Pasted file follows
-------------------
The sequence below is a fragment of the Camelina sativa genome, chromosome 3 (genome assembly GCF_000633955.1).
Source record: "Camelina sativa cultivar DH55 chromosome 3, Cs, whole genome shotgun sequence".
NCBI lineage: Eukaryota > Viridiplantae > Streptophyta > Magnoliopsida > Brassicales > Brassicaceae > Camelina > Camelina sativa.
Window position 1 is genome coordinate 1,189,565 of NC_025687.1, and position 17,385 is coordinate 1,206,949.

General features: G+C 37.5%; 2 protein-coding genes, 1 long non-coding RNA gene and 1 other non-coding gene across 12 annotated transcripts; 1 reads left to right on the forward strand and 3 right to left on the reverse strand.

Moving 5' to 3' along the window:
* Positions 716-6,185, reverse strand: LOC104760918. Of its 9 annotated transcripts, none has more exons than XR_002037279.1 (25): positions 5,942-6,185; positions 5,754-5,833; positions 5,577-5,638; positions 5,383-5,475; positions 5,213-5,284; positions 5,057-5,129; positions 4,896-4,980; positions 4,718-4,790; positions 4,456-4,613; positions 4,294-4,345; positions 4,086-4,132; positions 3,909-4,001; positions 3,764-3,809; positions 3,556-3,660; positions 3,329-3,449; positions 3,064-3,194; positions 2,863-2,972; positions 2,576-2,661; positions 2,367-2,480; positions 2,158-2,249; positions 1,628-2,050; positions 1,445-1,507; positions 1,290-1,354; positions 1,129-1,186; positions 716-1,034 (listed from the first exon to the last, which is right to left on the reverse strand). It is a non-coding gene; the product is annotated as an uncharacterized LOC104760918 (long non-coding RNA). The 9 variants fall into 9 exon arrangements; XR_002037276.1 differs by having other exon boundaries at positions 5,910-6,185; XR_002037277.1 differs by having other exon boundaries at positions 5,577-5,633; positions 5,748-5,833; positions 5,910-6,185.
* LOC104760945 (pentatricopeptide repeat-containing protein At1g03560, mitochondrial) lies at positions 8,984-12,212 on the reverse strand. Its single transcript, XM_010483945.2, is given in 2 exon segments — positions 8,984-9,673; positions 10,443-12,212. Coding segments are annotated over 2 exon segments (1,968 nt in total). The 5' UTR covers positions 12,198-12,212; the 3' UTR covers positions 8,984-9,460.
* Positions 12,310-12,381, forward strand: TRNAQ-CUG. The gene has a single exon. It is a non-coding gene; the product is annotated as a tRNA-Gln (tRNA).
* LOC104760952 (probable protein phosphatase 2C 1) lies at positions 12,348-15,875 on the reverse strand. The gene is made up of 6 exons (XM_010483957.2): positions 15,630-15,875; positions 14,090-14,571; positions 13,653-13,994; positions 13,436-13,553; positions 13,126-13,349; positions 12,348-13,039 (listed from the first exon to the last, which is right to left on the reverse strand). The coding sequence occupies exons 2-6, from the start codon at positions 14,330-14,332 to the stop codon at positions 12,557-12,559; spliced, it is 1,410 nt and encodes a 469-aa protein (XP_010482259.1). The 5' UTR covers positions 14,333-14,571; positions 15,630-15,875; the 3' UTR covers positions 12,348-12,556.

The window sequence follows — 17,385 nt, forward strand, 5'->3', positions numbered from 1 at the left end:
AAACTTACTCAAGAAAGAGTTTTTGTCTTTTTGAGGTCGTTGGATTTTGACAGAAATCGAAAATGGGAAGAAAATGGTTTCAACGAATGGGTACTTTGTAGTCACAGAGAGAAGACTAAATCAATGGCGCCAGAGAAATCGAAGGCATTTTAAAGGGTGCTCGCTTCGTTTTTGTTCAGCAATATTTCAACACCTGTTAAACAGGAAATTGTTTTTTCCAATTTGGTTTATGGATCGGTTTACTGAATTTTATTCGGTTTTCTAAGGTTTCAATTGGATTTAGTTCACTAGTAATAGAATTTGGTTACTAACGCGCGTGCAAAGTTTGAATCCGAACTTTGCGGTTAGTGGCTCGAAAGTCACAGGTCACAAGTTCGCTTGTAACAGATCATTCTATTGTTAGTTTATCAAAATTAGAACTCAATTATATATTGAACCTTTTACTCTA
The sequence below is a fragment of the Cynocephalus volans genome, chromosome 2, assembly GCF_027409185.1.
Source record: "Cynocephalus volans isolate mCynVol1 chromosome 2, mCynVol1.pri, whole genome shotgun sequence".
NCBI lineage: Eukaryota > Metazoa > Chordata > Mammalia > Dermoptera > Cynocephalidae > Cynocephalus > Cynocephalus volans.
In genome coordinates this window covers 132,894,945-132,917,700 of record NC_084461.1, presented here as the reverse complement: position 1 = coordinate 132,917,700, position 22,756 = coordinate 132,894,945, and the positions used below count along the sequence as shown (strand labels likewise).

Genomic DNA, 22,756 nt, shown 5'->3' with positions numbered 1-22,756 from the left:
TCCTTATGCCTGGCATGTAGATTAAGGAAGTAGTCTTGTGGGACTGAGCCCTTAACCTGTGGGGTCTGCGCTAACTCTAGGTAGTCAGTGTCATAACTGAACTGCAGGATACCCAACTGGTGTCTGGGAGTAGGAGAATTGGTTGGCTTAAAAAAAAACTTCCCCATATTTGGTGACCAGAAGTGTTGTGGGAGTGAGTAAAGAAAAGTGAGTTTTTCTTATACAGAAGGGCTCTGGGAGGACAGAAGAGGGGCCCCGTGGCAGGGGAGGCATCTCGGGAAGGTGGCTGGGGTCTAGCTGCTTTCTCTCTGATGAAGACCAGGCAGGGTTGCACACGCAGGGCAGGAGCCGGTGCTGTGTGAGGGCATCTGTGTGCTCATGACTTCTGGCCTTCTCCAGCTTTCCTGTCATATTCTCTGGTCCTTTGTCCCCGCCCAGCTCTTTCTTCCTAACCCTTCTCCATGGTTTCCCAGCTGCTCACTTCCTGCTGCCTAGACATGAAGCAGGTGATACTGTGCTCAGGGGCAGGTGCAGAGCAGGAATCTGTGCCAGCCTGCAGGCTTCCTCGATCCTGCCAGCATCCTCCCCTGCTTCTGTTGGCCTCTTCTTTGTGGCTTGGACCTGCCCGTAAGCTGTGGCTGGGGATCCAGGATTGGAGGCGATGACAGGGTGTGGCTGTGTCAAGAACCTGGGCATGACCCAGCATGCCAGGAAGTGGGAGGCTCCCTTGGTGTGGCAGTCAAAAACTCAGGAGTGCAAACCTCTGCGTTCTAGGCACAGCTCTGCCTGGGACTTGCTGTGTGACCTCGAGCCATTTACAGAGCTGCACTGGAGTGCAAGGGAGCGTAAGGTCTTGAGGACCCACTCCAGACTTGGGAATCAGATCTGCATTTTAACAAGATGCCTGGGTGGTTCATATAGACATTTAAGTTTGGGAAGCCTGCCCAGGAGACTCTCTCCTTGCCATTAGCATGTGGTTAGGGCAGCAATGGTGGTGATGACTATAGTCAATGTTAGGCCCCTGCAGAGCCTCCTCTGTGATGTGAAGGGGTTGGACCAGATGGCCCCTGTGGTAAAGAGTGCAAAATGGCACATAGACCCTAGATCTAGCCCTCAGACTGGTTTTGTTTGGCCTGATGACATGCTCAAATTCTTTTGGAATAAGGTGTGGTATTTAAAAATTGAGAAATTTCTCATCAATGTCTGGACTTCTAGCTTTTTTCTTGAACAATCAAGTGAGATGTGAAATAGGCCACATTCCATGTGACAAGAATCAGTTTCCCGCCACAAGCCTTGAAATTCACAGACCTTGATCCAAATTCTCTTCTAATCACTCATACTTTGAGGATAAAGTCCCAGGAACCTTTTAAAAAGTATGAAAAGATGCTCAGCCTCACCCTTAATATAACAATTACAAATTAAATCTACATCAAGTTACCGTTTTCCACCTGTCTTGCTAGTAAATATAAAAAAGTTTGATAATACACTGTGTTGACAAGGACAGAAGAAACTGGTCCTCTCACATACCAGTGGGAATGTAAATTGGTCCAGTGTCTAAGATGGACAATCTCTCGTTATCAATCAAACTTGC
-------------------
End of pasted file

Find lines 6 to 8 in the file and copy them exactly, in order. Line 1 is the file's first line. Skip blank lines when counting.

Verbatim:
Moving 5' to 3' along the window:
* Positions 716-6,185, reverse strand: LOC104760918. Of its 9 annotated transcripts, none has more exons than XR_002037279.1 (25): positions 5,942-6,185; positions 5,754-5,833; positions 5,577-5,638; positions 5,383-5,475; positions 5,213-5,284; positions 5,057-5,129; positions 4,896-4,980; positions 4,718-4,790; positions 4,456-4,613; positions 4,294-4,345; positions 4,086-4,132; positions 3,909-4,001; positions 3,764-3,809; positions 3,556-3,660; positions 3,329-3,449; positions 3,064-3,194; positions 2,863-2,972; positions 2,576-2,661; positions 2,367-2,480; positions 2,158-2,249; positions 1,628-2,050; positions 1,445-1,507; positions 1,290-1,354; positions 1,129-1,186; positions 716-1,034 (listed from the first exon to the last, which is right to left on the reverse strand). It is a non-coding gene; the product is annotated as an uncharacterized LOC104760918 (long non-coding RNA). The 9 variants fall into 9 exon arrangements; XR_002037276.1 differs by having other exon boundaries at positions 5,910-6,185; XR_002037277.1 differs by having other exon boundaries at positions 5,577-5,633; positions 5,748-5,833; positions 5,910-6,185.
* LOC104760945 (pentatricopeptide repeat-containing protein At1g03560, mitochondrial) lies at positions 8,984-12,212 on the reverse strand. Its single transcript, XM_010483945.2, is given in 2 exon segments — positions 8,984-9,673; positions 10,443-12,212. Coding segments are annotated over 2 exon segments (1,968 nt in total). The 5' UTR covers positions 12,198-12,212; the 3' UTR covers positions 8,984-9,460.